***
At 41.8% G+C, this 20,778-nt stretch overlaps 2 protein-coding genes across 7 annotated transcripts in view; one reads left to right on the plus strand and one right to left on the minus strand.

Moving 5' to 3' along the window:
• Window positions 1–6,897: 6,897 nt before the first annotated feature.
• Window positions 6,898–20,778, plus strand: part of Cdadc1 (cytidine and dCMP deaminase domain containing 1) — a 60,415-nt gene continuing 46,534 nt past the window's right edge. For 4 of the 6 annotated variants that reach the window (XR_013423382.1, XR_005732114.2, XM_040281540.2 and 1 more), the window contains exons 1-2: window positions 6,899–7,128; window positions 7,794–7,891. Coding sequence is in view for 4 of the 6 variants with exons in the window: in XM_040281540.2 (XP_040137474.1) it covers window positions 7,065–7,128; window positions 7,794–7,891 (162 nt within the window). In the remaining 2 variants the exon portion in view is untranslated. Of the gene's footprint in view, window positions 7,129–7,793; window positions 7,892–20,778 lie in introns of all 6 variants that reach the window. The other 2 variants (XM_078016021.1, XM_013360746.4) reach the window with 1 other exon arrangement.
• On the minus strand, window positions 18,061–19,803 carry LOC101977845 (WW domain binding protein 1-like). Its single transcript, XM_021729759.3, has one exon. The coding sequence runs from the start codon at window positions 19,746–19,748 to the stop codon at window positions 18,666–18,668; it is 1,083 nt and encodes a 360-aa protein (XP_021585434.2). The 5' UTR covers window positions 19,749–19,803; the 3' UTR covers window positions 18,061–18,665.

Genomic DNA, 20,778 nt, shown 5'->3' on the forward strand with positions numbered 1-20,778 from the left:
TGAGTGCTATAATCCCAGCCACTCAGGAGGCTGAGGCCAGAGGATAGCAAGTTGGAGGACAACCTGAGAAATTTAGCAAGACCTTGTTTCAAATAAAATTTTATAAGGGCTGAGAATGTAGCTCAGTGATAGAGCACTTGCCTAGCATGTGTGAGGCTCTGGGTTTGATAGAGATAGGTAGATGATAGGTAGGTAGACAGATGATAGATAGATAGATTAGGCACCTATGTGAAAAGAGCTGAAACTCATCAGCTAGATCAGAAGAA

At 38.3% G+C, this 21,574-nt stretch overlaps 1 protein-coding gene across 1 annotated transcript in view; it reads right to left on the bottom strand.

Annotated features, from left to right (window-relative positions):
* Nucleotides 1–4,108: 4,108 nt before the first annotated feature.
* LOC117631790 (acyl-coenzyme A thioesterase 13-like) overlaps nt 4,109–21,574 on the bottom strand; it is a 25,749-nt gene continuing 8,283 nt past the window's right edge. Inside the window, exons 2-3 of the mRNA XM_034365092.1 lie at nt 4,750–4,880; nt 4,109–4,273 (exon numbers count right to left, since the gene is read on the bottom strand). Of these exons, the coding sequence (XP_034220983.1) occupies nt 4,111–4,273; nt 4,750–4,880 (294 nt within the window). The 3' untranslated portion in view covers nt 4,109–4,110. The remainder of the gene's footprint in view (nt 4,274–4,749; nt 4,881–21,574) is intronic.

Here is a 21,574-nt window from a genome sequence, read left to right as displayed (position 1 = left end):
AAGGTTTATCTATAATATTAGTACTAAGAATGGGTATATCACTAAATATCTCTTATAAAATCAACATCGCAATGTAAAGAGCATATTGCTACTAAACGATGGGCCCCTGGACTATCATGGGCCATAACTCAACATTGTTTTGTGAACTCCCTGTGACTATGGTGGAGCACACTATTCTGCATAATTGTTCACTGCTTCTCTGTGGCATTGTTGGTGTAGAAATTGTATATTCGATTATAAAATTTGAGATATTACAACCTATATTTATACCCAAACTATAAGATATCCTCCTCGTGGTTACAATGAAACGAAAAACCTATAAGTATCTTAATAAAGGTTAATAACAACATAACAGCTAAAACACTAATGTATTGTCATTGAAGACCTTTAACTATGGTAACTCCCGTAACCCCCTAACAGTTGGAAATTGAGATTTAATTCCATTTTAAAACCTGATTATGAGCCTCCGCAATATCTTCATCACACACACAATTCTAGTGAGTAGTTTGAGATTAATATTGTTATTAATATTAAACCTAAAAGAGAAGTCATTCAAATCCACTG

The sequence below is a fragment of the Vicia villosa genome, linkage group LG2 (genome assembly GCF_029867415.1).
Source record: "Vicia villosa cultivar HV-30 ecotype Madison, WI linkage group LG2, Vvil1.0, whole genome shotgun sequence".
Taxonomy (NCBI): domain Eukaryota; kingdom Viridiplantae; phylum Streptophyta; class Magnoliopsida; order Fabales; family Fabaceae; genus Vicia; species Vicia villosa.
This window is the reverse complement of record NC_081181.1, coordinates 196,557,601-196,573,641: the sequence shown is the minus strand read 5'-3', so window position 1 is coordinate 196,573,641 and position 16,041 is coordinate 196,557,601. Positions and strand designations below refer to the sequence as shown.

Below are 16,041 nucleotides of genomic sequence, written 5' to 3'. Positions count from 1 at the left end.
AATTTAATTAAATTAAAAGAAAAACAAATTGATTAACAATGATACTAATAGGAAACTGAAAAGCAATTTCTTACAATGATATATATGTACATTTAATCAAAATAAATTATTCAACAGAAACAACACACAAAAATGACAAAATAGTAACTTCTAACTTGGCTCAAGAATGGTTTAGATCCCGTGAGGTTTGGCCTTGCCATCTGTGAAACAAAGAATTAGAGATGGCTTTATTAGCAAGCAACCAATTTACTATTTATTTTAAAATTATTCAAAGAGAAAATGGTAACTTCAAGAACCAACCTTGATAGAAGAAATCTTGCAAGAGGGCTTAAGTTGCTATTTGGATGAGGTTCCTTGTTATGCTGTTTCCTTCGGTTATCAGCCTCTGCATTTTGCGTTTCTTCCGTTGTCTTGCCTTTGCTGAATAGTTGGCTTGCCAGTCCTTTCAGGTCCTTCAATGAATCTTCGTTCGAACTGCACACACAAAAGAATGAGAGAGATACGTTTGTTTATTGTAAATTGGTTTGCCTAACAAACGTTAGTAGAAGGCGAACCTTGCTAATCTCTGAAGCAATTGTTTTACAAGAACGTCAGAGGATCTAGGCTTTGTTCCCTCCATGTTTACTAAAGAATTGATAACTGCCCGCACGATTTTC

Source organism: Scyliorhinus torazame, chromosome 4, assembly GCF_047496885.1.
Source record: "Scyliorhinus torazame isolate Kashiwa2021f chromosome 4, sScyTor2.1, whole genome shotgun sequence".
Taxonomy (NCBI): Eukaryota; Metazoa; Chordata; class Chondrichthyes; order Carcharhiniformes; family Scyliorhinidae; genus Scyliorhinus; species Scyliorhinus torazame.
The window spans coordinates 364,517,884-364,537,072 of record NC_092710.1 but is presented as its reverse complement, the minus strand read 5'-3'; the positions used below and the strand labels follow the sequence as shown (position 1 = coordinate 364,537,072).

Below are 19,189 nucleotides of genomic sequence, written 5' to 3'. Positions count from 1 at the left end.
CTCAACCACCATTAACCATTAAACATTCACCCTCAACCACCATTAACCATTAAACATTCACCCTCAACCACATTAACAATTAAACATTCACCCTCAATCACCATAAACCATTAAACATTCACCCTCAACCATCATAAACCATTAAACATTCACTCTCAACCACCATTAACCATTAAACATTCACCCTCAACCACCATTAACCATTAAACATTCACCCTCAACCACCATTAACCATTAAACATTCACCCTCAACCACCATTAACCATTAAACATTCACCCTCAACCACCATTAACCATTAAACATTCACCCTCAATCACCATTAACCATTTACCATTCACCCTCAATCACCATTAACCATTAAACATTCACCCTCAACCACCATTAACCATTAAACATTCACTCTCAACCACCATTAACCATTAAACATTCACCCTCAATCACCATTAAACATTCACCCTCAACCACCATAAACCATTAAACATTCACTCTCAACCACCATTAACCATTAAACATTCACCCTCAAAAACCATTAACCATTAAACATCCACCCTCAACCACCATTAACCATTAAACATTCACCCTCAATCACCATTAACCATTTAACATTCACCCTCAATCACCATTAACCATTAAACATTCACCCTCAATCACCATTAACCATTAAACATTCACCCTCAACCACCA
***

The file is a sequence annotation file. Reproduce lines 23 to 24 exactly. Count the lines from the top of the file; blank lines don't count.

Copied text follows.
The window spans coordinates 364,517,884-364,537,072 of record NC_092710.1 but is presented as its reverse complement, the minus strand read 5'-3'; the positions used below and the strand labels follow the sequence as shown (position 1 = coordinate 364,537,072).

Below are 19,189 nucleotides of genomic sequence, written 5' to 3'. Positions count from 1 at the left end.